Aviation Week (via Matthew Aid) reports: As it winds down its role in Afghanistan, where strategic rivalry in another era was called “The Great Game,” the U.S. Defense Department has been suiting up for the next big round of conflict: cyberwarfare.
The Pentagon has been racheting up the rhetoric gradually, with former Defense Secretary Leon Panetta warning of a cyber-Pearl Harbor and more and more officials publicly acknowledging cyberwarfare.
This year, the Pentagon has firmed up plans to skim approximately 4,000 operational and intelligence experts from the uniformed services to field the now more than 100 teams that will play both digital offense and defense against enemies seeking to attack the U.S. and its vital computer networks.
Some teams are already being fielded, although officials will not say exactly how many or where they are located. A Pentagon press officer said a number of teams are “prioritized” to be operational by the end of September. More will be added in the next few years.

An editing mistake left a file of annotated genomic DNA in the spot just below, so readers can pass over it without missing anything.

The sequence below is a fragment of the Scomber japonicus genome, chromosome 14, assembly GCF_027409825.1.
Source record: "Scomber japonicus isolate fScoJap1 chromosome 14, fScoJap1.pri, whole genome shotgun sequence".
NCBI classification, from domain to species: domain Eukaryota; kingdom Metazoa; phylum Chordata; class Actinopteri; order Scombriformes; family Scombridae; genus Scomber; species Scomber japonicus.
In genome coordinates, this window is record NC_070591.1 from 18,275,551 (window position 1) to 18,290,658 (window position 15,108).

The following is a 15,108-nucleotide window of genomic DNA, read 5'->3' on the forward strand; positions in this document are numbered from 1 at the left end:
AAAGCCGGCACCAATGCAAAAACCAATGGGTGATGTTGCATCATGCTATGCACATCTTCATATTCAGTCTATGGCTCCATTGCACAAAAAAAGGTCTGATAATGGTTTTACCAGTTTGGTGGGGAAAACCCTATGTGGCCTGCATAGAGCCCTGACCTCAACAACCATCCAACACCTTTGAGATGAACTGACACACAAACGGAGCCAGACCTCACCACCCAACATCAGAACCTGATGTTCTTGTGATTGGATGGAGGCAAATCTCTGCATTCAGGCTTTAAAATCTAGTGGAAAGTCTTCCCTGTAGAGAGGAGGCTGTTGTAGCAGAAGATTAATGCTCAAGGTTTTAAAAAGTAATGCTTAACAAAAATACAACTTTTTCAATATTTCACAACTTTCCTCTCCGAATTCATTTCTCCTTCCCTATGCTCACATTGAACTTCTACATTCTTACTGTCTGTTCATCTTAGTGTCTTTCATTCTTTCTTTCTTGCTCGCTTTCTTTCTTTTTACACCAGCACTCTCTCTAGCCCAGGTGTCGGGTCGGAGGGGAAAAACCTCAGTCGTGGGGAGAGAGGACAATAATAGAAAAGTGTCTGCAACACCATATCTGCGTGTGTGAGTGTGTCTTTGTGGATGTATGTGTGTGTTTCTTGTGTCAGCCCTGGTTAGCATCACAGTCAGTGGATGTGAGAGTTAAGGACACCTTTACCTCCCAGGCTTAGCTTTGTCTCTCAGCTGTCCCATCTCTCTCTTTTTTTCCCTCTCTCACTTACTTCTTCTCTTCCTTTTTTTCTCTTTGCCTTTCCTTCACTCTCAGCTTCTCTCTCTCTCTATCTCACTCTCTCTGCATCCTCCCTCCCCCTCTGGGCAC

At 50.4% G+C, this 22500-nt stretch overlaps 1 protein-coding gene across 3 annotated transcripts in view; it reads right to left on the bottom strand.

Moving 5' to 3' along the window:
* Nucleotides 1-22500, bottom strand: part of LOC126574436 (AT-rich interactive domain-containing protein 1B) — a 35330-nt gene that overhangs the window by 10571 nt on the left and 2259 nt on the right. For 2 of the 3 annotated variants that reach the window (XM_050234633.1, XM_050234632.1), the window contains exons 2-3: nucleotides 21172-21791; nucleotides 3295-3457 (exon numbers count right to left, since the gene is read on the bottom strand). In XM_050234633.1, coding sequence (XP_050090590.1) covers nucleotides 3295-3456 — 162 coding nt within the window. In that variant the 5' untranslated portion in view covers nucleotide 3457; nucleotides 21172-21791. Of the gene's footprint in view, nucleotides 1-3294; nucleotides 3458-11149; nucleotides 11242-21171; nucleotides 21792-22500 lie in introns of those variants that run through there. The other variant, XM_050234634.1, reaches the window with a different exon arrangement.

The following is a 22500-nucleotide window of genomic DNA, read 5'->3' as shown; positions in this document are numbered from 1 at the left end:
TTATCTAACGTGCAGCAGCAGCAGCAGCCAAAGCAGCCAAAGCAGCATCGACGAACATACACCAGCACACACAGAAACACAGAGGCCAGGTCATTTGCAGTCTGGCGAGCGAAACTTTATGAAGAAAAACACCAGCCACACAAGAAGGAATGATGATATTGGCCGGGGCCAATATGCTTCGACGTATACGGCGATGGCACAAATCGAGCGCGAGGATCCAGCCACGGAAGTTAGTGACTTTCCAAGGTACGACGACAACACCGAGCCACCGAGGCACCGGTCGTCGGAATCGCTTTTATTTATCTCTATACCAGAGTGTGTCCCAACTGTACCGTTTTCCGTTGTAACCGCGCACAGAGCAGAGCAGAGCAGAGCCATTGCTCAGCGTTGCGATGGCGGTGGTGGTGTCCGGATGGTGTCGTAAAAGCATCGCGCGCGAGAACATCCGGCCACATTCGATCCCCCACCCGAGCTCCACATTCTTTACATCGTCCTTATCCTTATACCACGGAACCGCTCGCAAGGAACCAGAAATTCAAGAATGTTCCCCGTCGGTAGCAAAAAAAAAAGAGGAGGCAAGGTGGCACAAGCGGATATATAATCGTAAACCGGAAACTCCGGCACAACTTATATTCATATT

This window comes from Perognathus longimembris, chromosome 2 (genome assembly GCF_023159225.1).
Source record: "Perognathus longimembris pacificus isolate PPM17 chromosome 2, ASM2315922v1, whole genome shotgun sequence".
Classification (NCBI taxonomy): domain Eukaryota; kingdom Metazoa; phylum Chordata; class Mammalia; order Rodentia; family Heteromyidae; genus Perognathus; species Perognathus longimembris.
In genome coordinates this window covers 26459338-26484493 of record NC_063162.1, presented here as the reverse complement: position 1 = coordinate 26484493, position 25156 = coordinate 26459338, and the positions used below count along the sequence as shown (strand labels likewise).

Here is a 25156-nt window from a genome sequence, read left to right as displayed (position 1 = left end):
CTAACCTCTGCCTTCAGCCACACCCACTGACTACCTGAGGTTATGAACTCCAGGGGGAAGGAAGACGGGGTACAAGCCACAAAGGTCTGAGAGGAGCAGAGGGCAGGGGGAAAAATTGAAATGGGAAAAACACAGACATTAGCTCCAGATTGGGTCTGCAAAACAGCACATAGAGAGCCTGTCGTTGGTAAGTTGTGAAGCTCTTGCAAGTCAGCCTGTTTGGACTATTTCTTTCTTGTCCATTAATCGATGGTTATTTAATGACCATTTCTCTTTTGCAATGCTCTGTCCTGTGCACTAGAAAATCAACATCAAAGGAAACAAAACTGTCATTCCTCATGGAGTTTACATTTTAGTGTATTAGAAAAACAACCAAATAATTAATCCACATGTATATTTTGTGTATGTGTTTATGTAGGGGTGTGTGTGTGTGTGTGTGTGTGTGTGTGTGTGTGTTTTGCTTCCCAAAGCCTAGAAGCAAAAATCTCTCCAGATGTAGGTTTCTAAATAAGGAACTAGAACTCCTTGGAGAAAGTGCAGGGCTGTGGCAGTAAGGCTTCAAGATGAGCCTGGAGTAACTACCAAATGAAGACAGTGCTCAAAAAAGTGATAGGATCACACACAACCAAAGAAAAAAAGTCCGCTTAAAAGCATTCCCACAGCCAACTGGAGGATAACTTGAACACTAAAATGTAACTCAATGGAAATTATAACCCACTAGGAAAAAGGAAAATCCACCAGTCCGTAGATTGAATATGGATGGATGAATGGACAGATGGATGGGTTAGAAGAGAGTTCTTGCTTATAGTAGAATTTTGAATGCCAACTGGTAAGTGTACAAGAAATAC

In all, 13 National Mission Teams will conduct “full-spectrum cyber operations” to defend against threats to the nation and its critical infrastructure; 27 Combat Mission Teams will provide support to the nine combatant commands, “and when authorized,” will offer cyber options and capabilities to consider. Commanders then will determine how best to integrate them into contingency plans as targets are assessed and determinations made on how to best defeat or neutralize, said Air Force Lt. Col. Damien Pickart.
Additionally, 68 Cyber Protection Teams will focus on safeguarding Defense Department information networks, Pickart told Aviation Week in an e-mail. When directed, the Cyber Protection Teams, which officials had not previously discussed in public forums, may also support other U.S. government networks and the nation’s critical infrastructure, he added. [Continue reading…]